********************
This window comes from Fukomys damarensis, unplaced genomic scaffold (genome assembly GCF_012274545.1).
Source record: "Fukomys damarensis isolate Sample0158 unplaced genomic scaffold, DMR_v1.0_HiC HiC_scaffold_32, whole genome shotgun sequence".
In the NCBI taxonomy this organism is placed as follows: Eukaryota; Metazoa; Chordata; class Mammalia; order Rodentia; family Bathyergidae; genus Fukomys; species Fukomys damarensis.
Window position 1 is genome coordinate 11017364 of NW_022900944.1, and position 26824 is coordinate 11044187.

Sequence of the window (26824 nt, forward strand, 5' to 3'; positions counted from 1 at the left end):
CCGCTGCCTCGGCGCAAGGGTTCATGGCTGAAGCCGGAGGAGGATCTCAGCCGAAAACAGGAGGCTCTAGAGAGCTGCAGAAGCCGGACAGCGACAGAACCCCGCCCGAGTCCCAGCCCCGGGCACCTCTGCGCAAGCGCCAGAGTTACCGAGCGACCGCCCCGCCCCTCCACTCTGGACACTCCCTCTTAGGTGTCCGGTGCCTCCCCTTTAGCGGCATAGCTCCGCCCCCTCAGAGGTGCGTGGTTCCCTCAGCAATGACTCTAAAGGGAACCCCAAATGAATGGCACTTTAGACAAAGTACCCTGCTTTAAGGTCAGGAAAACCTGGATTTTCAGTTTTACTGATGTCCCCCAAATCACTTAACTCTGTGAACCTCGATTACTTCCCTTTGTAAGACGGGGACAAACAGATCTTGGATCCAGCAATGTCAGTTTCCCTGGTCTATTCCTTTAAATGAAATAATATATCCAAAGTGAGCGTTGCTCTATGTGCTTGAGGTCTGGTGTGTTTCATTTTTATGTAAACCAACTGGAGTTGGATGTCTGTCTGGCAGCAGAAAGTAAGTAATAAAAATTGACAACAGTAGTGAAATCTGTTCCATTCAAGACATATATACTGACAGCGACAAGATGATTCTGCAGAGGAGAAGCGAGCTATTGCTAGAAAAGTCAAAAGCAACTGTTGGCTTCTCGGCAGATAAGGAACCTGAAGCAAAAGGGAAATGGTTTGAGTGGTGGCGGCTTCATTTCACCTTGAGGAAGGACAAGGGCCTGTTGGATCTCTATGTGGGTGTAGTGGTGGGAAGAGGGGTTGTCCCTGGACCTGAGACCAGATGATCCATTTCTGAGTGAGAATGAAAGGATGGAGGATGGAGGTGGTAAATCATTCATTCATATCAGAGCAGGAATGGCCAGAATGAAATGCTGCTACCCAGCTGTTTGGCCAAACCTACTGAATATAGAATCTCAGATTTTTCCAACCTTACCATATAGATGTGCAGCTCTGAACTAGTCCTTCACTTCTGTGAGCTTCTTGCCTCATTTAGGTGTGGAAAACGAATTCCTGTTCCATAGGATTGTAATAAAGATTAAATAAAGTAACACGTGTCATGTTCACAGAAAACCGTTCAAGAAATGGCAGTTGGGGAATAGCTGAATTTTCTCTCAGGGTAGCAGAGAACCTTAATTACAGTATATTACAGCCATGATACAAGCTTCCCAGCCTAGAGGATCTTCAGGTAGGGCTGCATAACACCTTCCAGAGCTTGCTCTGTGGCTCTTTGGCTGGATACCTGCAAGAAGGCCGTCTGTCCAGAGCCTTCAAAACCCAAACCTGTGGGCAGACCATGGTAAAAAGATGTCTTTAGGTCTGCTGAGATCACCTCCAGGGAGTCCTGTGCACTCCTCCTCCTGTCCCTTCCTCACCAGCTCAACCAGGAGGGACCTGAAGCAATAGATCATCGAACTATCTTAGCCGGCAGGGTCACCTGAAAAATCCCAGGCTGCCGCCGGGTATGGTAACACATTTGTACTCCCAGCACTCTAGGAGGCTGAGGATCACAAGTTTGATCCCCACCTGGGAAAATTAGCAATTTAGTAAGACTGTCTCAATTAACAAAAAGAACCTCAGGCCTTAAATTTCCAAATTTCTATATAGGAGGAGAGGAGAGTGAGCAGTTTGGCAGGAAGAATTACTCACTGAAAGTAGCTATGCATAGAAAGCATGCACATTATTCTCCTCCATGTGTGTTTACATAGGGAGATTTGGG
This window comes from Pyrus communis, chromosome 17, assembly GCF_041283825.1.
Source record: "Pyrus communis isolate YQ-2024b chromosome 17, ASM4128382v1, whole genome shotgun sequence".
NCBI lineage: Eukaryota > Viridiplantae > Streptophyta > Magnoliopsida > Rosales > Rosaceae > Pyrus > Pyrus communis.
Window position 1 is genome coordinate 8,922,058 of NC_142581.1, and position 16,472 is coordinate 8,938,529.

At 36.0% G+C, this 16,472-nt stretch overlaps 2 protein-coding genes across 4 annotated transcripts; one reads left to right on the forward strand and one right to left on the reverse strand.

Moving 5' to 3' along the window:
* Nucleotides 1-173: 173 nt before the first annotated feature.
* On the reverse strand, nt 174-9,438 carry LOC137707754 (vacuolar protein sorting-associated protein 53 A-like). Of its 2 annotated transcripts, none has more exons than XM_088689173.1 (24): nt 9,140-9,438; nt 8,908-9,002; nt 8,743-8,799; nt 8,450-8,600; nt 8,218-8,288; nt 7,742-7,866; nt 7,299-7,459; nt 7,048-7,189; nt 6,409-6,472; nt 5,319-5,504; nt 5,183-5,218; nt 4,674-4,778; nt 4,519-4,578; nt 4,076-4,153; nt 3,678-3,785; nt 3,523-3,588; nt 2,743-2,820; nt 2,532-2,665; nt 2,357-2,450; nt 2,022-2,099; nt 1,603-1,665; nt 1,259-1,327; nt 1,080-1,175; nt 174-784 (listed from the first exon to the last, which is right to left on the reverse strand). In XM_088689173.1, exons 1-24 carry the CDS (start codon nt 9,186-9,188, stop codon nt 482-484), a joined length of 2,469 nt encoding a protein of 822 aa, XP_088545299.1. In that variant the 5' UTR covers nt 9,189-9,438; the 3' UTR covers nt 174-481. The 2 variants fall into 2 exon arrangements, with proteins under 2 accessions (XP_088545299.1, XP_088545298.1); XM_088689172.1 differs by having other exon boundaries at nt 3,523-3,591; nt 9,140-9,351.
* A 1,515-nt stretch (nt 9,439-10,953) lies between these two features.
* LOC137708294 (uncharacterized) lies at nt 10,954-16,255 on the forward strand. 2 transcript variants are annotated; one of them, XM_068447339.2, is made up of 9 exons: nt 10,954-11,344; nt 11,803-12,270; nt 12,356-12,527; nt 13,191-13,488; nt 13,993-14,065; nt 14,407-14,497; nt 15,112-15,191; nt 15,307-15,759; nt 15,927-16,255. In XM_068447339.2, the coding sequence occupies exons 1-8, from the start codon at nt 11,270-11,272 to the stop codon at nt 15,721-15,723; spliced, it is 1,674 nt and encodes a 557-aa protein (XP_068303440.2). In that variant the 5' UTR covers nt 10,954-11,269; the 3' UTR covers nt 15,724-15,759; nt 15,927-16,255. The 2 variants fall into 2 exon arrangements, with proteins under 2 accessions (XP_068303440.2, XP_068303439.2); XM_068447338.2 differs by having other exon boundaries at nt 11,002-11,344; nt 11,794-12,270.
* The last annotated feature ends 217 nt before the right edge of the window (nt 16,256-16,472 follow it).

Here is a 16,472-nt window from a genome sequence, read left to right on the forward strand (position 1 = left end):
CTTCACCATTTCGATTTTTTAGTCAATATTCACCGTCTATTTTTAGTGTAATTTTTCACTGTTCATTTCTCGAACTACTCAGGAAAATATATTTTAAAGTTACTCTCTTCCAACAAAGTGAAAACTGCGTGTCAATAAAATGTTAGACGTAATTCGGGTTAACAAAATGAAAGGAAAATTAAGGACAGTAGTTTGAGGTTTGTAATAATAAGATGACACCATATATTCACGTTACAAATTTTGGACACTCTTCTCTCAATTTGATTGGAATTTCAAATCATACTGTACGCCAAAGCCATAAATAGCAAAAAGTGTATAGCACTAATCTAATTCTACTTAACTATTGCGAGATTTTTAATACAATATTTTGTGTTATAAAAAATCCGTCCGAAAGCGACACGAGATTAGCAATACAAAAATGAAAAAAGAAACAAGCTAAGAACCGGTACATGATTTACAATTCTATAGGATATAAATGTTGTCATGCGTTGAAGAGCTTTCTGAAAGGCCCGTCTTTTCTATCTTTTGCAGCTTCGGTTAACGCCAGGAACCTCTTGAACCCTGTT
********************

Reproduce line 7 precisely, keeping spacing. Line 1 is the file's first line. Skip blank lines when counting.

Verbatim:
This window comes from Pyrus communis, chromosome 17, assembly GCF_041283825.1.